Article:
Dr. Jayadevan also strongly believes that it’s still important to be cautious because COVID-19 has caused several permanent health defects in people of all age groups, and will continue to do so if the virus keeps circulating again and again.
Death isn’t the only outcome from COVID-19, that’s a foolish thing to believe. There are so many other known parameters that are being ignored, which will continue to accumulate as the virus circulates again and again.Dr. Rajeev Jayadevan, Co-chairman of the National Indian Medical Association COVID-19 task force
“If this was a virus that only affected you once and you recovered from it, it would’ve been fine. But that’s not the case and that’s the downside of it. If we throw mitigation away, we’re going to have more people infected over the next few years,” he added.
The most ‘painless’ way to prevent COVID-19 is being largely ignored
Experts also believe that the right kind of public health education, systemic changes like ventilation upgrades, and continuous surveillance is equally important today than it was during the pandemic.
“I think public education on what to do and how to prevent it is so important. For instance, California has a program called ‘Test it. Treat it. You can beat it’. We need something like that here,” Pirzada says. The system involves offering patients free COVID-19-fighting medications as soon as symptoms become prevalent.
Jayadevan also thinks that correct messaging can really set the tone for how we deal with things going forward.
Classrooms have been prepared for the return of students next week at John MacNeil Elementary School in Dartmouth, N.S. on Thursday, Jan. 13, 2022. Stand-alone HEPA air purification devices have been placed in classrooms, desks are spaced and face masks are provided at each work location. THE CANADIAN PRESS/Andrew Vaughan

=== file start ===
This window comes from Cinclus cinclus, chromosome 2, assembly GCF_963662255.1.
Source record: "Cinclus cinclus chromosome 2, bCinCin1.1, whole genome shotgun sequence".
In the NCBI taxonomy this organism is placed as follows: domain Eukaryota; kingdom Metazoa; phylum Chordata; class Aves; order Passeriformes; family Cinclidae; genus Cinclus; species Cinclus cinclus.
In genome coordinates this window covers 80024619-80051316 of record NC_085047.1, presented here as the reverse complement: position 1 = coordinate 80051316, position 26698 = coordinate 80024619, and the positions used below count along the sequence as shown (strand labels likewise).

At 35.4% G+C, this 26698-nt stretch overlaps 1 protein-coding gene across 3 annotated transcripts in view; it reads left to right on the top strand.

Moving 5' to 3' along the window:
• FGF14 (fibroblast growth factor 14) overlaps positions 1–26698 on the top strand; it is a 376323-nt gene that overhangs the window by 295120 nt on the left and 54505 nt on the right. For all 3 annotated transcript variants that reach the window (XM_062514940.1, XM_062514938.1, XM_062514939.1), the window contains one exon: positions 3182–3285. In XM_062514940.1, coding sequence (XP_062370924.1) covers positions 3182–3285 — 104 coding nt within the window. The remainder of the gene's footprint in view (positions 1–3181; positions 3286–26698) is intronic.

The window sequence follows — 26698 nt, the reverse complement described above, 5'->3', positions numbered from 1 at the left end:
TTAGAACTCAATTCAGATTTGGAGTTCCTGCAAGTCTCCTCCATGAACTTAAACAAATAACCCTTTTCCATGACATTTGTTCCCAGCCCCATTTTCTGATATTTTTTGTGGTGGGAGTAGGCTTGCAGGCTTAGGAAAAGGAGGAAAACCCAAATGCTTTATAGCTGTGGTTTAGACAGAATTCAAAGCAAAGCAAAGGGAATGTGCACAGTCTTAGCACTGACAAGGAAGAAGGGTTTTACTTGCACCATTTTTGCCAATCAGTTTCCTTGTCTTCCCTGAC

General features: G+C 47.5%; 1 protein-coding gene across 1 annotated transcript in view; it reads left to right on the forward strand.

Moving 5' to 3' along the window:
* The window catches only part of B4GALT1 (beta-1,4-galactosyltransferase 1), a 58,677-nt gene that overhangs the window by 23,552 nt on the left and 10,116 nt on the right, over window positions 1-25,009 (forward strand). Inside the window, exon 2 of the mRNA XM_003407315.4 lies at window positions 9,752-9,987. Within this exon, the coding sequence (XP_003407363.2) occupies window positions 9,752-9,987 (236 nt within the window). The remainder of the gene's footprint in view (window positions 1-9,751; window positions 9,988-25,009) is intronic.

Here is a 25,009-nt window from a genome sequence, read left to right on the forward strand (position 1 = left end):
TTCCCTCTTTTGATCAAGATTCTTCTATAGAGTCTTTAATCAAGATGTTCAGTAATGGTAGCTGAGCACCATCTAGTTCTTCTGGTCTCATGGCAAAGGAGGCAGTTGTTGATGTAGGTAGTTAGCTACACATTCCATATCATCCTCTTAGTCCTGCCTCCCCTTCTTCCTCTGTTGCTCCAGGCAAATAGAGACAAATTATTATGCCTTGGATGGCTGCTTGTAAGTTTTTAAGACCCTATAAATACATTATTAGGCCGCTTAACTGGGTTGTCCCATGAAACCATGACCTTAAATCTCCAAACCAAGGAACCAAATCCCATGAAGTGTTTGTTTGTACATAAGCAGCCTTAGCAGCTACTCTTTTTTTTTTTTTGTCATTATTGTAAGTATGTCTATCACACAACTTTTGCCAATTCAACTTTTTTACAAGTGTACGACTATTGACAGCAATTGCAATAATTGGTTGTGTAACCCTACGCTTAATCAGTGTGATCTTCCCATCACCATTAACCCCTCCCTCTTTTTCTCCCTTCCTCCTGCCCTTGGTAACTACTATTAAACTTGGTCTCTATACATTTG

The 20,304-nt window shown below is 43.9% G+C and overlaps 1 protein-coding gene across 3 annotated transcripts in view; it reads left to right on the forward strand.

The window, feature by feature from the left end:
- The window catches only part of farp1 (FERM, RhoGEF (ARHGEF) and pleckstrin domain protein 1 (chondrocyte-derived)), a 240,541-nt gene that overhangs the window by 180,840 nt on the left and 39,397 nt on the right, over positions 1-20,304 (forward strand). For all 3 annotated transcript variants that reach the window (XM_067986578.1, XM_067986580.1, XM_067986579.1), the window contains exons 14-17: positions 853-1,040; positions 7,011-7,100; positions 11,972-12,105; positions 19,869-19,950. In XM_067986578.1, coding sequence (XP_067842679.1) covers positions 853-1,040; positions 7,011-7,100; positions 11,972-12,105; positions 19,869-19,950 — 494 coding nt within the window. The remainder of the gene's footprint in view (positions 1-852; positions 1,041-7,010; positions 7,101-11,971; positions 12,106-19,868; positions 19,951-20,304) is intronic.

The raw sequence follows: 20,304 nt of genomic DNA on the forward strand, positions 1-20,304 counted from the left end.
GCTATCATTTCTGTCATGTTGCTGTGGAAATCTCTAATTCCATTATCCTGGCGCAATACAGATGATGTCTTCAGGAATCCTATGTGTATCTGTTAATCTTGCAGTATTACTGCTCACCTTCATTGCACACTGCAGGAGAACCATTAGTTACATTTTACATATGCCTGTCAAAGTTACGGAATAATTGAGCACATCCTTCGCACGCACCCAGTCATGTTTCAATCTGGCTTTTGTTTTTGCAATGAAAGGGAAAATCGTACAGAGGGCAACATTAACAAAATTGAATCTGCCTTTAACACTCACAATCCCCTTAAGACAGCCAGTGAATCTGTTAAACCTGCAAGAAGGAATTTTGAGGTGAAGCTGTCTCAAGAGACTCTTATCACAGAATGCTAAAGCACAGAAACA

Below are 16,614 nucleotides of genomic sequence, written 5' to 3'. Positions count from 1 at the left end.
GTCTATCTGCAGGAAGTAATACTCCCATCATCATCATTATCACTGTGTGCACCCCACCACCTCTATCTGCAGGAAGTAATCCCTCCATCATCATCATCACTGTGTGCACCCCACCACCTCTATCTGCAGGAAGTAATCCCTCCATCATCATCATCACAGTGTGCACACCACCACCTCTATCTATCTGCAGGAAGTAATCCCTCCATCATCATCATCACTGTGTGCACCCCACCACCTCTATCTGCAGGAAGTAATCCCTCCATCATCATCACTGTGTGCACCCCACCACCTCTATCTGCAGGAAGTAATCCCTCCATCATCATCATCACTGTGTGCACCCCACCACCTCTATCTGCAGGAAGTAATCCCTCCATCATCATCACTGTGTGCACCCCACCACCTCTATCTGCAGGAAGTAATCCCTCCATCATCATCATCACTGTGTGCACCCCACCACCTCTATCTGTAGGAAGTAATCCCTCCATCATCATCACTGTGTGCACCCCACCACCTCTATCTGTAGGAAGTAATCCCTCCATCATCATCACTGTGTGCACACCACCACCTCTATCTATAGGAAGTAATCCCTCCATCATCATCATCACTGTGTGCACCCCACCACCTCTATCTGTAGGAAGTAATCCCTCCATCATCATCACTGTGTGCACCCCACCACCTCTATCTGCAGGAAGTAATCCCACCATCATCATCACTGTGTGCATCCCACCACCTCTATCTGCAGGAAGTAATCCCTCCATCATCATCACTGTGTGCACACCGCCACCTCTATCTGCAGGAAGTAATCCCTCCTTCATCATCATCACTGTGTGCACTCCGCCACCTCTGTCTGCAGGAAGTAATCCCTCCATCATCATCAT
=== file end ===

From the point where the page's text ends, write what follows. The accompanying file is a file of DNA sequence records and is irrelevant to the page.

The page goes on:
“The WHO director announced it as though it’s like ‘I now declare King Charles III the King of England.’ Instead, just stay quiet about it and say, ‘Look, we want continued measures even though the emergency is over‘. Rather than declaring it, I think that’s pretty silly.”
Both experts strongly believe that the easiest and the most ‘painless’ way of avoiding future infections is by upgrading indoor air quality systems in every building.
It works! There are studies that show children that go to schools with good ventilation are 75 per cent less likely to get sick. My children have never got COVID-19, and that’s because luckily I could afford to send them to a private school with good ventilation systems.Dr. Kashif Pirzada, Canadian ER physician
“It’s the most easy and painless way to do it. You are protecting people and they don’t even have to know or think about it. Small, inexpensive HEPA filters can be placed inside rooms, office spaces, and they really help.”
Dr. Jayadevan feels the exact same way, and believes that countries like Japan that started monitoring indoor air in 2020 are way better equipped with dealing with COVID-19 than the rest of the countries.
“There has to be changes with the air that we breathe, particularly indoor air. But it’s not happening in countries like India. I don’t see any changes being made to the ventilation systems. I’m very sorry to say but in India, people don’t expect that level of quality. But the change has to come,” Jayadevan said.